Publication: Monitor Volume: 7 Issue: 218

The Moscow Arbitration Court rendered a verdict on Monday (November 26) that effectively dooms TV-6, the television channel 75-percent owned by tycoon and former Kremlin insider Boris Berezovsky (, November 26). The court reaffirmed its decision of September 27, when it found in favor of Lukoil-Garant, an affiliate of the oil giant Lukoil and holder of a 15-percent stake in TV-6, which had filed a suit demanding the liquidation of MNVK, the company that formally owns TV-6. Lukoil-Garant accused MNVK of mismanaging TV-6 and causing the channel’s shares to drop sharply in value (see the Monitor, October 23). TV-6 now has thirty days to appeal Monday’s decision and has indicated it will do so. However, TV-6’s general director, Yevgeny Kiselev, said in a press conference yesterday: “The chances of surviving this struggle are not great” (, November 27). While Berezovsky’s ownership of TV-6 cast a shadow on the channel’s credibility, it is nevertheless the last remaining independent television channel in Russia reaching a national audience. TV-6’s demise would have additional significance given the fact that it provided refuge for journalists from Vladimir Gusinsky’s NTV when that television channel’s management was ousted earlier this year as a result of a takeover by Gazprom, the state-controlled natural gas monopoly.

Immediately following Monday’s verdict against TV-6, Berezovsky said he believed that President Vladimir Putin was personally responsible for it (Kommersant, November 27). Likewise, Kiselev charged during yesterday’s press conference that the court decision was part of an ongoing Kremlin-inspired campaign to silence Russia’s independent media. Press Minister Mikhail Lesin, who played a controversial role in NTV’s battle with Gazprom and the Prosecutor General’s Office, said he regretted the order to liquidate TV-6 because Russia’s “media business” had already suffered enough “turmoil,” but added that he would uphold the law. At the same time, Lesin accused “certain politicians, heads of this company [TV-6] and public figures” of trying to “inflame passions and compete in rhetoric” and called for an end to attacks on “the judicial authorities” who, he said were being subjected to “Jesuitical torture” by Kiselev for having ruled against TV-6. Lesin also charged that Kiselev, who hosts TV-6’s weekly political analysis program “Itogi,” was turning the channel into “an arena of political passions” (Kommersant, November 27).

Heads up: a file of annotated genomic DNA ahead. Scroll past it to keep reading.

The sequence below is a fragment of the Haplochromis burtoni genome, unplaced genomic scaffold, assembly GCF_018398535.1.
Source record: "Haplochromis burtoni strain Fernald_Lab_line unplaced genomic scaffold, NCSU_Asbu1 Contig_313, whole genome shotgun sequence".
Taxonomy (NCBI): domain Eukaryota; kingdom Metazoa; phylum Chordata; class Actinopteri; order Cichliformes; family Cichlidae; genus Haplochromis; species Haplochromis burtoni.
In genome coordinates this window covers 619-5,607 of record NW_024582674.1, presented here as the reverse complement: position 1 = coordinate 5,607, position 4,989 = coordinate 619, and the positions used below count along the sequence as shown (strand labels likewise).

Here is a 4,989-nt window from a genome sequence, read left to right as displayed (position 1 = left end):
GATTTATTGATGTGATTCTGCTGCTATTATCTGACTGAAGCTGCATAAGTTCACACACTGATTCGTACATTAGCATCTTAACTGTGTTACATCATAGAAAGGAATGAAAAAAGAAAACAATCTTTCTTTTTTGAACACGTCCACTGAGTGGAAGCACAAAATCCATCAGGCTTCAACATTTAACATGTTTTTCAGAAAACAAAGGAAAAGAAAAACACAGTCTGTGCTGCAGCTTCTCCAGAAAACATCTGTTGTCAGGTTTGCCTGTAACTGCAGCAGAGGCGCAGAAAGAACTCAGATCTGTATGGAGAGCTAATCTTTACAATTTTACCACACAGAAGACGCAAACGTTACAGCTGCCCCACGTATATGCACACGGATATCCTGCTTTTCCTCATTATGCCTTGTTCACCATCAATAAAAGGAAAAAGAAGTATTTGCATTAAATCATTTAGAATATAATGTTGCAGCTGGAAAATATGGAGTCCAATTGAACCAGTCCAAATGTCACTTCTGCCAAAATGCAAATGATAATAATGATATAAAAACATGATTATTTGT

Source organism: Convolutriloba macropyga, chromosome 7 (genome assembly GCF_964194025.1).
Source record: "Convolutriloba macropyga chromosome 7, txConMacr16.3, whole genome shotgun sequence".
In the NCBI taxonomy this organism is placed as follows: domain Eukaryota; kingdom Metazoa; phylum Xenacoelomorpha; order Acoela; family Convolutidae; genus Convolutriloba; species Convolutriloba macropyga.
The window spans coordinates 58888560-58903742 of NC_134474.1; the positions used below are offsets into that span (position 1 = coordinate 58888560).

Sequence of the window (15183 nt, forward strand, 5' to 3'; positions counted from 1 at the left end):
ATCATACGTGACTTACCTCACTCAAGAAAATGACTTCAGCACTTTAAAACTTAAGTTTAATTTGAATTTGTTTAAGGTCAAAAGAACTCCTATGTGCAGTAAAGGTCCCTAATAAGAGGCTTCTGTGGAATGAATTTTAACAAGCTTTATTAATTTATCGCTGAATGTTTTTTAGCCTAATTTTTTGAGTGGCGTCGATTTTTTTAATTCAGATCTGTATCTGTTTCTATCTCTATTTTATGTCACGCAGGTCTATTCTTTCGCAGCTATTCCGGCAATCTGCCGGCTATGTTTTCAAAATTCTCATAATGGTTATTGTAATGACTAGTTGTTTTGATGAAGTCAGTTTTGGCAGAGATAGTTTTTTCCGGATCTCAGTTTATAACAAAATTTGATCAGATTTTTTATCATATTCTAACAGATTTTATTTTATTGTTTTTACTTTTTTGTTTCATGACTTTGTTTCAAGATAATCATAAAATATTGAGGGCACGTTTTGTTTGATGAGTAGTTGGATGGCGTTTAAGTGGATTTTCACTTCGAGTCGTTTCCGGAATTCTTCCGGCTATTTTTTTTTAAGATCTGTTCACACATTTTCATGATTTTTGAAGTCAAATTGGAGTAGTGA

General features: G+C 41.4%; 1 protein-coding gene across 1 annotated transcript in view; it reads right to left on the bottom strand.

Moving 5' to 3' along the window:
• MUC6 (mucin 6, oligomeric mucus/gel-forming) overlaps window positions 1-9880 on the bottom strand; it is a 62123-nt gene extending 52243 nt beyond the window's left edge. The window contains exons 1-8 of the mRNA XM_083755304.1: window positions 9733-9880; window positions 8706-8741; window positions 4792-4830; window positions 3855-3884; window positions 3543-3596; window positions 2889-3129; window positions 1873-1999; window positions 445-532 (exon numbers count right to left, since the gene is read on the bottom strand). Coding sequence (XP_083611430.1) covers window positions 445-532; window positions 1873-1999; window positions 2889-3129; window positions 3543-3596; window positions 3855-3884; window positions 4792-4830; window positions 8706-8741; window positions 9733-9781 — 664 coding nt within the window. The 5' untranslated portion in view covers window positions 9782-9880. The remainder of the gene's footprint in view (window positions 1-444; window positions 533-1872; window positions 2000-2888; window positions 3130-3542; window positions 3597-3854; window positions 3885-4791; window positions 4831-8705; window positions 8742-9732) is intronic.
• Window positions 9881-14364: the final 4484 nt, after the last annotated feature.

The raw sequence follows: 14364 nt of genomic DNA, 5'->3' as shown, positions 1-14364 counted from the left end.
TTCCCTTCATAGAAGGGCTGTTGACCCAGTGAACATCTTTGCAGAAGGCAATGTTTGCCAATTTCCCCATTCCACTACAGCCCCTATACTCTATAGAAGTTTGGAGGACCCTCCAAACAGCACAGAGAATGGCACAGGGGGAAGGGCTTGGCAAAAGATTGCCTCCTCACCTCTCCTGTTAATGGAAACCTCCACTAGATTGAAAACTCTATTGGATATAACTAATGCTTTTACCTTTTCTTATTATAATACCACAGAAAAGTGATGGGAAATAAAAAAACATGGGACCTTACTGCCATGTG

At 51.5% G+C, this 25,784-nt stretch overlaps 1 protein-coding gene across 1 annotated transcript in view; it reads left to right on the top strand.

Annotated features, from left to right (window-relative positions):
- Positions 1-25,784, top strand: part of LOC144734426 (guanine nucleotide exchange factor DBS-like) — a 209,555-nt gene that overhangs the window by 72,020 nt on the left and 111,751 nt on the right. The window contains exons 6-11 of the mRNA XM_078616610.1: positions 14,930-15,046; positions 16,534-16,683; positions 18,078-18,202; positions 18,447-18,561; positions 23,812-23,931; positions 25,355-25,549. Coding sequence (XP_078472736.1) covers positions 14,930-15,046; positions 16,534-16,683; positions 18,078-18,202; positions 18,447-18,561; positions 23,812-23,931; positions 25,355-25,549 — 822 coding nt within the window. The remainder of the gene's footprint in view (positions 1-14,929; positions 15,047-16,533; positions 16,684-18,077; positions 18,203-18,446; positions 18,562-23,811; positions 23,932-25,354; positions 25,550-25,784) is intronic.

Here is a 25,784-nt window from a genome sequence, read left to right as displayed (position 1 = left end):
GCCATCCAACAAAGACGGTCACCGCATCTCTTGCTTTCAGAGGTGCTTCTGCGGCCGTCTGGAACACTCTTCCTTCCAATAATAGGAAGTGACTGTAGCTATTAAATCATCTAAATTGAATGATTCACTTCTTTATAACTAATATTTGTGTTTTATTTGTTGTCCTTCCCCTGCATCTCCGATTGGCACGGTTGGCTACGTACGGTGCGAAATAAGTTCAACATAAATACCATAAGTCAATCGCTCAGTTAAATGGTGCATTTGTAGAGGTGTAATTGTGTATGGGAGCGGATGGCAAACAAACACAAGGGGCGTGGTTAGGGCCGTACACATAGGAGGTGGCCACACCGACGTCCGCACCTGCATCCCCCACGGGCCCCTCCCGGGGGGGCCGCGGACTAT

Politicians of a variety of ideological hues have taken Kiselev’s side in this debate. Sergei Ivanenko, deputy head of the Yabloko party, called the court decision clearing the way for TV-6’s liquidation “a continuation of the policy aimed at depriving our society of the ability to receive independent information.” On the other side of the political spectrum, Communist leader Gennady Zyuganov accused the authorities of trying to concentrate “information resources” in the hands of “a single Voloshin group,” referring to Kremlin chief of staff Aleksandr Voloshin. “Now the mass media sphere is being formed in the interests of a new oligarchy,” Zyuganov said (, Moscow Times, November 28). Interestingly, a number of the top members of pro-Kremlin “centrist” groups have also said they regret the decision to liquidate TV-6. These include Lyubov Sliska, a State Duma deputy speaker and member of the Unity party, Vladimir Pekhtin, the head of Unity’s faction in the Duma, and Vyacheslav Volodin, head of the Fatherland-All Russia Duma faction, and even Vladimir Zhirinovsky, head of the Liberal Democratic Party of Russia. The only exception is Gennady Raikov, head of the pro-Kremlin People’s Deputy faction in the Duma, who called the court decision part of a “normal” judicial process and added that the channel might nonetheless survive, losing only its management. Misha Fishman, an analyst with the website, noted that none of the “centrists” now supporting Berezovsky’s TV-6 spoke out in defense of Gusinsky’s NTV (, November 28;, November 27).

On the other hand, there is likely to be little outcry from the public when and if TV-6 is closed down: Kiselev himself cited polling data showing that 70 percent of Russians would react to such an outcome more or less indifferently. “If sociological research had been taken in 1974, I think that 90 percent of the citizens of the USSR would have been completely indifferent to Solzhenitsyn’s expulsion abroad… and to Sakharov’s exile to Gorky in 1980,” Kiselev added. “And to the deaths of our soldiers in Afghanistan during the first half of the 1980s and to the [persecution of] dissidents. And would have applauded 1938 [Stalin’s purges]” (, November 27). Kiselev also suggested that the warming of relations between Moscow and Washington was a factor in the court decision concerning TV-6. “One cannot escape the feeling that the Kremlin believes its support for the counterterrorist operation… gives it carte blanche for internal affairs within the country,” he said (Moscow Times, November 28). Asked earlier this week about TV-6, U.S. State Department spokesman Richard A. Boucher said he could not address the specifics of the case, but said it remained “the strong position of the United States that a free media is essential to the kind of modern democratic society that Russia wants to build” (Washington Post, November 27).